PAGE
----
Although the distro is user friendly enough, most new Linux users have nothing to gain by having a go at Antergos before at least getting their feet wet on more consumer oriented distros, such as Linux Mint, any of the *buntus, Mageia or PCLinuxOS.

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Christine Hall has been a journalist since 1971. In 2001, she began writing a weekly consumer computer column and started covering Linux and FOSS in 2002 after making the switch to GNU/Linux. Follow her on Twitter: @BrideOfLinux

65 comments to Kicking the Tires on Arch Based Antergos

  • Mike S.

    @Christine,
    On a tangent note, I use the TaxAct software for tax preparation. It’s browser-based solution, so arguably it’s one of the Software-as-a-Service-Substitute programs that the FSF (rightly) disapproves of. But it works fine on Firefox on Linux and it covers all of the tax features I need.

    Thanks for the Antergos review.

  • I did a double-take. Wow. I’ve been using Antergos for over a year now but will only recommend it to ‘gear heads’. All others I send to Fedora.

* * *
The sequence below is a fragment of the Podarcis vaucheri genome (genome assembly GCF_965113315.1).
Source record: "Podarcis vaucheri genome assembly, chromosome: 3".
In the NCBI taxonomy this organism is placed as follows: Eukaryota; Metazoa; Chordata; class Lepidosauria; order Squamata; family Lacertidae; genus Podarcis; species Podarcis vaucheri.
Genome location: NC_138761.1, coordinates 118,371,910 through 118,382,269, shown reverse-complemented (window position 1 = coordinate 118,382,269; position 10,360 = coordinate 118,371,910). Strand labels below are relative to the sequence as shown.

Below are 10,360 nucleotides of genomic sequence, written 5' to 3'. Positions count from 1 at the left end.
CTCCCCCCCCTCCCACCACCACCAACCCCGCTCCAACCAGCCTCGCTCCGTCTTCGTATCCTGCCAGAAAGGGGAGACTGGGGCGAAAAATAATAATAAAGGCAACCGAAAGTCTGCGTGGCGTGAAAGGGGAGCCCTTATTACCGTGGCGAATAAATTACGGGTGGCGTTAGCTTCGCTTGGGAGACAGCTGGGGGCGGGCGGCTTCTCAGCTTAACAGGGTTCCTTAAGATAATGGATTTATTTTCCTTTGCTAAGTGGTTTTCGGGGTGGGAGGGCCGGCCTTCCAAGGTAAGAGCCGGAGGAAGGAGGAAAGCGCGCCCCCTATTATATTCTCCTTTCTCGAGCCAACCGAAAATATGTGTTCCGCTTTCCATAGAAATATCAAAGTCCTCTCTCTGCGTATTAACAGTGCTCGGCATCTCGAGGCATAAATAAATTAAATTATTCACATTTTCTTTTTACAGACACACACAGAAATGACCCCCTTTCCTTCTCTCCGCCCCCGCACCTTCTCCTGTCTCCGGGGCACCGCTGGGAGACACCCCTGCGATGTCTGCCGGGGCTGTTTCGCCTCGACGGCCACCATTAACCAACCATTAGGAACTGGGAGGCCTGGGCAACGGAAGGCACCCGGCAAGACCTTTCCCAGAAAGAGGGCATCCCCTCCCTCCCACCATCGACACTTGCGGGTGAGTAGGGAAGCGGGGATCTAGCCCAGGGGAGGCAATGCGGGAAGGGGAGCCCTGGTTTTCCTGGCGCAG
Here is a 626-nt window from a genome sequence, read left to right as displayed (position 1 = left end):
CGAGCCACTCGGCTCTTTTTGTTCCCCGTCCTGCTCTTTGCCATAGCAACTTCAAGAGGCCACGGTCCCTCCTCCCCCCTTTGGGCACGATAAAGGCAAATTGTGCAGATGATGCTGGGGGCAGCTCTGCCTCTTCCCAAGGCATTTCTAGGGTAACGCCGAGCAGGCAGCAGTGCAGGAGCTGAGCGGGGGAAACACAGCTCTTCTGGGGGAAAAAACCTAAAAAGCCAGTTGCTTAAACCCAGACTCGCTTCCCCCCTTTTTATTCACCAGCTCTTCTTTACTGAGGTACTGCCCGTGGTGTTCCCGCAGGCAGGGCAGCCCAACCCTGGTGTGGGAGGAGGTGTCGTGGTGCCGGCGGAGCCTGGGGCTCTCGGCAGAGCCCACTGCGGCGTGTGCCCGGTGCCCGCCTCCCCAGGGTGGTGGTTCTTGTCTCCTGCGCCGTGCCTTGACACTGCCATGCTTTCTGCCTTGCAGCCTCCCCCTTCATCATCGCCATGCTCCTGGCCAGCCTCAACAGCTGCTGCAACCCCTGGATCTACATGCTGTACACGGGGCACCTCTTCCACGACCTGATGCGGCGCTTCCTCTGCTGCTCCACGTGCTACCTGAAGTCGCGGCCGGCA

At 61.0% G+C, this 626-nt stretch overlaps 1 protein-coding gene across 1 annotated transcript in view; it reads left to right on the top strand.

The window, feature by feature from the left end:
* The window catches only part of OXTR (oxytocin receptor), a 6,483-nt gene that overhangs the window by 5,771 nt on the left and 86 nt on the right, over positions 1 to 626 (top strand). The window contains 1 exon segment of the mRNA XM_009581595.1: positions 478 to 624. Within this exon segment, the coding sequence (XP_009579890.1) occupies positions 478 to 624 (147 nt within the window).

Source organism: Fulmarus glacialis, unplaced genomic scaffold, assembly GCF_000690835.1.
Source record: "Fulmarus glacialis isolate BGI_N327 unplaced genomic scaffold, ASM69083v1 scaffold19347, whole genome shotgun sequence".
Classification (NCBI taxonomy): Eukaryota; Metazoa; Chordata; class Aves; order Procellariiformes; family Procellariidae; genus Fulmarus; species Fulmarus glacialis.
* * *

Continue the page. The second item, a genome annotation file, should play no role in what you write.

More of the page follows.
I will say that rolling release is the ticket. Static package management should be abandoned in favor of it.

    But, Fedora has one nice feature that should be incorporated into every Distro — the ability to transparently ‘snapshot’ the system prior to installing a package or upgrade (Btfrs) which makes rollback a cinch should things go wrong and they can and do go wrong when one least expects it.

    I personally don’t trust Btrfs and believe it whacked the superblock of one of my drives a while back rendering it a paper weight.

    So, my ThinkPad has sported an external docking BlacX eSATA 1TB WD HDD to which I send midnight backups (Backintime, rsync incremental). This piece of insurance is well worth the cost of investment and has saved me from certain ‘reinstall’ several times using Antergos.

    Okay, yes ZFS is there in the install options but it is not ready for prime time. Thus, the internal 1TB SSD and external drives both use stable ext4.

    A story on ‘static vs rolling release package management’ should go on your punch list. 😉

    Thank you for the review.

  • archuser